LIJDLR will not tolerate any sort of plagiarism, under any circumstances. Every single piece of writing that turns out to have plagiarised material will be automatically considered for rejection. The use of citations and references does not guarantee that plagiarism will be reduced. When submitting a manuscript, authors are required to attest that it was authored by them alone and that it does not contain any instances of plagiarism. If it is discovered that there was plagiarism after the article was published, the Editor-in-chief, along with a committee of two other editors, will conduct an inquiry, and the manuscript will be withdrawn. If any other copyright claim or plagiarism is uncovered after publishing, LIJDLR will let the author respond. If the allegations of plagiarism or infringement of copyright are found to be accurate, LIJDLR shall be obligated to remove the work from the website immediately. It is unacceptable to engage in any type of unethical publication behaviour, which includes plagiarism, which can take many different forms.
The research presented in the manuscript must not have been previously published or be presently being reviewed at any other journal, conference, book, etc., and the manuscript should not be submitted to any other journal or conference while it is in the process of being reviewed by us. It is unacceptable to engage in unethical publishing behaviour such as submitting the same manuscript to more than one journal at the same time.
Nevertheless, there are situations in which it is permissible to publish more than once, taking into consideration how essential it is. Exceptions might be made in these situations (for example it is in different language to cater the needs of specific audience). Before making any such publication, the Authors are required to get approval from the Editorial Board. The practise of making multiple, duplicate, redundant, or contemporaneous submissions or publications is not only unethical but also unacceptable.
Authors’ names, affiliations, and email ids must be on all publications. Only those who match these authorship standards should be labelled as writers since they can assume public accountability for the content:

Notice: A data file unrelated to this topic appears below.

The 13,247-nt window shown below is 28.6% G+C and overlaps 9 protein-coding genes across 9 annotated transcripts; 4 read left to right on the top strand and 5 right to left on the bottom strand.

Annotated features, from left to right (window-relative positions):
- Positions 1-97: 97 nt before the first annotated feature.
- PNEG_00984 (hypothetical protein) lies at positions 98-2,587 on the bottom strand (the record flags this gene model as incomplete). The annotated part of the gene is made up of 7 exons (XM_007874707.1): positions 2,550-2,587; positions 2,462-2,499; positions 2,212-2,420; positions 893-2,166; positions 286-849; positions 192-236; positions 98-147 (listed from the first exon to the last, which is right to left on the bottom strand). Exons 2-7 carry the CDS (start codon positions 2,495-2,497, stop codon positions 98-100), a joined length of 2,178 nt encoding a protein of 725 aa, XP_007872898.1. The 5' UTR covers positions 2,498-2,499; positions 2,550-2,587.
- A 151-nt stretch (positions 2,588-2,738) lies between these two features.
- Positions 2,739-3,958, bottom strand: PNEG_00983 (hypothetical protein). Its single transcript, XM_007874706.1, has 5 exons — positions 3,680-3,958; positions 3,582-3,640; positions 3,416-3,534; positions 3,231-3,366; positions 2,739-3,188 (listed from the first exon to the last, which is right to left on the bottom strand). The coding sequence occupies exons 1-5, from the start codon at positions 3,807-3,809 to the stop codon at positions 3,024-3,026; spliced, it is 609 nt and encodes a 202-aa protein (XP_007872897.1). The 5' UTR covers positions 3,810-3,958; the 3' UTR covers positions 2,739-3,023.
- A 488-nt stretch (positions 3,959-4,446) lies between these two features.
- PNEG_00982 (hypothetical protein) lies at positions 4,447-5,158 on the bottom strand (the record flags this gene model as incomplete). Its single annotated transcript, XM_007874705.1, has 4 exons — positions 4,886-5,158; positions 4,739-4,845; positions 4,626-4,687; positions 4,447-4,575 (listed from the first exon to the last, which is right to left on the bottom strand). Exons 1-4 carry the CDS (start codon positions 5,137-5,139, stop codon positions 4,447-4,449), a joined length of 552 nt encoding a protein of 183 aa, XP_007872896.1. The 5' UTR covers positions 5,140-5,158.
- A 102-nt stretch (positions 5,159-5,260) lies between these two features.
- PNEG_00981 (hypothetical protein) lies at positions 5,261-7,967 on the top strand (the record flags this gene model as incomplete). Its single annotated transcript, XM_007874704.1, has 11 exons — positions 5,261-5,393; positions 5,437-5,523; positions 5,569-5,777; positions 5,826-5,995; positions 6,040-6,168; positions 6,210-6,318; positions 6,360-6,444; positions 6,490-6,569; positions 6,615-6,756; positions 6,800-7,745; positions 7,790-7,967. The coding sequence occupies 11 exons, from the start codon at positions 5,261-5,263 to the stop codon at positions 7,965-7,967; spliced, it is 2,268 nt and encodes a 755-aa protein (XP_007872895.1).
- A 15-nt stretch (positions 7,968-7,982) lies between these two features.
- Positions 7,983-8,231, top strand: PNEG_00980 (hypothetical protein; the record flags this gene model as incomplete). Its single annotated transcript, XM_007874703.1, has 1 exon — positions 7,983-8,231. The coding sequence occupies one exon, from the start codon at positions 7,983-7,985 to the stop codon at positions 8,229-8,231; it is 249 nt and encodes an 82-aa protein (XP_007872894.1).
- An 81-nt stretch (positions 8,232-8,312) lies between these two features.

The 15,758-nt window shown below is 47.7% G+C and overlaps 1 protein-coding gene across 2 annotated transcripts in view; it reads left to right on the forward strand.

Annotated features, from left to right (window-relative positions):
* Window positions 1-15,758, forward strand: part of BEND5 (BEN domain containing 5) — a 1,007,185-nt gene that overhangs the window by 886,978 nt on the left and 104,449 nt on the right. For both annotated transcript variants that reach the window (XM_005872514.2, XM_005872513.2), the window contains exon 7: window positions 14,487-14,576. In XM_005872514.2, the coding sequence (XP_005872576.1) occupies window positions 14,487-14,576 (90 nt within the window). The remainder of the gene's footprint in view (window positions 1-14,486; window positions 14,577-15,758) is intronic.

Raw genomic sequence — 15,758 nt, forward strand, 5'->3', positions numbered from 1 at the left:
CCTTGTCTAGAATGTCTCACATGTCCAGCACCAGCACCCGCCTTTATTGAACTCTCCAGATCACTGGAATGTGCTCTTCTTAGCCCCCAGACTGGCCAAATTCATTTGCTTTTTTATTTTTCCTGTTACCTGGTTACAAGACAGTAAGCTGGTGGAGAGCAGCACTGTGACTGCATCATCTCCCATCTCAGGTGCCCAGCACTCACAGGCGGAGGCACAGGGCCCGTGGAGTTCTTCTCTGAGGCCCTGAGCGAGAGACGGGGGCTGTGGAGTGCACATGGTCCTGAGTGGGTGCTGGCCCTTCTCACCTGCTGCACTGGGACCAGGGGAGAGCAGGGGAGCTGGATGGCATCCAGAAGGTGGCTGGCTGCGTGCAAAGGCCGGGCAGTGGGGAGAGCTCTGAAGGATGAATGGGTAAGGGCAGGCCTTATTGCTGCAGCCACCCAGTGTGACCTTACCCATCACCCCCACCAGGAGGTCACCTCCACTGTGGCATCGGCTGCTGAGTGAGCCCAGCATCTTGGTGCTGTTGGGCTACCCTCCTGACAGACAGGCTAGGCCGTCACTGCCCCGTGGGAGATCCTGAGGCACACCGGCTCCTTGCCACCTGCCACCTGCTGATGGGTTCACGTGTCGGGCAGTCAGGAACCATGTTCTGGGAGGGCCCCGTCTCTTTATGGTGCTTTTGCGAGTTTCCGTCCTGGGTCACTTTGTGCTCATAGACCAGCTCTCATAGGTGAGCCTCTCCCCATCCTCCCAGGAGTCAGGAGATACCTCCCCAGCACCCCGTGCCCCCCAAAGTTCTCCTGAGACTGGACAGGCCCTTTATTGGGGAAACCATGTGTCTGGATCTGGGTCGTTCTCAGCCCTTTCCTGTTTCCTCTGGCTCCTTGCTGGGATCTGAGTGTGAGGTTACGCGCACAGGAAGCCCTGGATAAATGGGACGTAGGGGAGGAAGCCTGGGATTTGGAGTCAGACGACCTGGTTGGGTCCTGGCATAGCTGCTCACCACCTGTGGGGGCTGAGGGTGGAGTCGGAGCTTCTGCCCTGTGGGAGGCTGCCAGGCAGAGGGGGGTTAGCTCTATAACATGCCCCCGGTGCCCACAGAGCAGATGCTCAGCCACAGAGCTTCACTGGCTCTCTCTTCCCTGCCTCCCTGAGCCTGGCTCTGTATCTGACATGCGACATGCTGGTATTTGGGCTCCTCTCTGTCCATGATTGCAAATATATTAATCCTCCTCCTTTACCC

(i) made significant contributions to the conception, design, execution, data acquisition, or analysis/interpretation of the study; and
(ii) drafted the manuscript or revised it critically for important intellectual content; and
(iii) have seen and approved the final version of the paper and agreed to its submission for publication.
The following types of assistance may be briefly acknowledged in acknowledgements:
1) contributions who do not justify authorship;
2) technical help; and
3) material support.
Including a person’s name in the part labelled “Acknowledgements” requires first obtaining the concerned person’s written consent. The associated Author is responsible for providing an accurate list and checking to ensure that it is accurate before the submission.
It is the responsibility of the authors to disclose any potential conflicts of interest, and this obligation extends to the disclosure of any grants or funding that the authors may have received for the research. It is necessary to reveal any and all financial backing that the project received (including the grant number or other reference number if any).
Participation in the peer-review procedure that is outlined by the journal is required of authors in order for their work to be published. Upon submission, the manuscript is screened for instances of plagiarism; if it meets the requirements, it is then moved on to the next stage of the process, which is peer review. The Authors are obligated to offer any necessary explanations or any additional pertinent information that may be requested. The authors are obligated to provide a point-by-point response to any revisions that are suggested in a timely way, and they must resubmit the article within the allotted amount of time.
If the author discovers a serious error in one of their published works, they are obligated to immediately tell the editors of the error and submit a copy of the work with the fault repaired. If the Journal discovers a substantial error, it is the responsibility of the Authors to submit a revised version of their work. Infractions of professional ethical rules, including but not limited to numerous submissions, fake claims of authorship, plagiarism, fraudulent use of data, and similar transgressions. Additionally, the Manuscript will be withdrawn as a result.